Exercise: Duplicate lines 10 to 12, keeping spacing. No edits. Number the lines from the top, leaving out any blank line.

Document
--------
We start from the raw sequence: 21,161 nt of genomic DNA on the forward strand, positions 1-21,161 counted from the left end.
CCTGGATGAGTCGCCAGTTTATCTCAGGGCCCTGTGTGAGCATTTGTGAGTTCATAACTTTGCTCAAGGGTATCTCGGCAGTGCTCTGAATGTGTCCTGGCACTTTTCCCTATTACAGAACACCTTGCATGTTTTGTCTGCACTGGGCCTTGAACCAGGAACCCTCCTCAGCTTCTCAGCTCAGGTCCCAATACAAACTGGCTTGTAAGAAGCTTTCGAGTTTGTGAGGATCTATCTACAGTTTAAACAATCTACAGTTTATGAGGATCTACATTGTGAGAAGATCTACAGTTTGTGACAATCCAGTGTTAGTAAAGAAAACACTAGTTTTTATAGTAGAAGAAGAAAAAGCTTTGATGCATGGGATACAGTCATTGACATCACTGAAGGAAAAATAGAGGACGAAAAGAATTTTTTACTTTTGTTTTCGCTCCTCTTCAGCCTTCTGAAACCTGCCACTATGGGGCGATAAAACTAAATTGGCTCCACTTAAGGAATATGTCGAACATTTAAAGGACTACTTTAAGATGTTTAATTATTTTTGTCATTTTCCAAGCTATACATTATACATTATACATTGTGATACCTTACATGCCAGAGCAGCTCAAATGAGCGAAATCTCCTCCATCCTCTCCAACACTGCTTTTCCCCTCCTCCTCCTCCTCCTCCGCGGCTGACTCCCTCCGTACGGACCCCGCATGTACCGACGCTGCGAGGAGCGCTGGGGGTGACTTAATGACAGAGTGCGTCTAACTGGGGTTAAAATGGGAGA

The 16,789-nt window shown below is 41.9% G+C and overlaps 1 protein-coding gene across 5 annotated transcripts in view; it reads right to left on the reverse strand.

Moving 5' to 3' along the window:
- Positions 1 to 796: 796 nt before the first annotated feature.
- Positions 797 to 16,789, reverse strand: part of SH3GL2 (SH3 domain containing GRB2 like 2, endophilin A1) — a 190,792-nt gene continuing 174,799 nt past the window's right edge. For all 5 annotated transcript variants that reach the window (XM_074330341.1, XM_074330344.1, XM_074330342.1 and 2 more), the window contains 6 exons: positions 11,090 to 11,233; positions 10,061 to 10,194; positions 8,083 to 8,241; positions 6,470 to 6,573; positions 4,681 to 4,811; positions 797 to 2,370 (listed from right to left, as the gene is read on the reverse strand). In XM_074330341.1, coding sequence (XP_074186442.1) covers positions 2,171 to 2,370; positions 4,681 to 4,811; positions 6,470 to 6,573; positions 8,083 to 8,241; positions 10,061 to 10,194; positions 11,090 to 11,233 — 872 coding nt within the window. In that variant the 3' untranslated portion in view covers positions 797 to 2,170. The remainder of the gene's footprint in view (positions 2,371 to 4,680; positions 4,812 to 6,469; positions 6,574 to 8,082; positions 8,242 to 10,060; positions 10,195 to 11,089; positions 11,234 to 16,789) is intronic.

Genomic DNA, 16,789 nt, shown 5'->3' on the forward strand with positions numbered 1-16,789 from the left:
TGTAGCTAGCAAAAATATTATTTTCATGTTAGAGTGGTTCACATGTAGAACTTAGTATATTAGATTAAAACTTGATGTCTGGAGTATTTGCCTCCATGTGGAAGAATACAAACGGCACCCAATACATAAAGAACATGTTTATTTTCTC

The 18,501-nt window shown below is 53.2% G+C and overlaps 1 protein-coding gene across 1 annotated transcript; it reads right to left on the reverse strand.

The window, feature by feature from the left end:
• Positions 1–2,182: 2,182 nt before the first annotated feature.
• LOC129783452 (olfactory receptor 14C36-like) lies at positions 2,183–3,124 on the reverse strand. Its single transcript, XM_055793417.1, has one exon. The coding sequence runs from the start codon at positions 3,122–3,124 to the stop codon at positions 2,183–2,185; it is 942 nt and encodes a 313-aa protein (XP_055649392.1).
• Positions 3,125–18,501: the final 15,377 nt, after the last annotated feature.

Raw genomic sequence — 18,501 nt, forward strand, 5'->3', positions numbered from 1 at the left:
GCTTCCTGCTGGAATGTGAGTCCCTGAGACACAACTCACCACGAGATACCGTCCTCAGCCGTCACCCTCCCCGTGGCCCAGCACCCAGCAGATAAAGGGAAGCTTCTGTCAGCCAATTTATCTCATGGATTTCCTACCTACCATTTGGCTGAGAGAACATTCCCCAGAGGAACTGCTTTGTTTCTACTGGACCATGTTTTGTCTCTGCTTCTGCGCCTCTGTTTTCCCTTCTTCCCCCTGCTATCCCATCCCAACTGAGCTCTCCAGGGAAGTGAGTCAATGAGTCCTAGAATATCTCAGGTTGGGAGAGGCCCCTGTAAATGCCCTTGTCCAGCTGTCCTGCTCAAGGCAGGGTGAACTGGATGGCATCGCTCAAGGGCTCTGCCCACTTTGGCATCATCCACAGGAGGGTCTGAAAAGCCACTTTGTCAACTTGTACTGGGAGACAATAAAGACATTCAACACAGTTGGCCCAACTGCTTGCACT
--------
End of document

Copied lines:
The window, feature by feature from the left end:
• Positions 1–2,182: 2,182 nt before the first annotated feature.
• LOC129783452 (olfactory receptor 14C36-like) lies at positions 2,183–3,124 on the reverse strand. Its single transcript, XM_055793417.1, has one exon. The coding sequence runs from the start codon at positions 3,122–3,124 to the stop codon at positions 2,183–2,185; it is 942 nt and encodes a 313-aa protein (XP_055649392.1).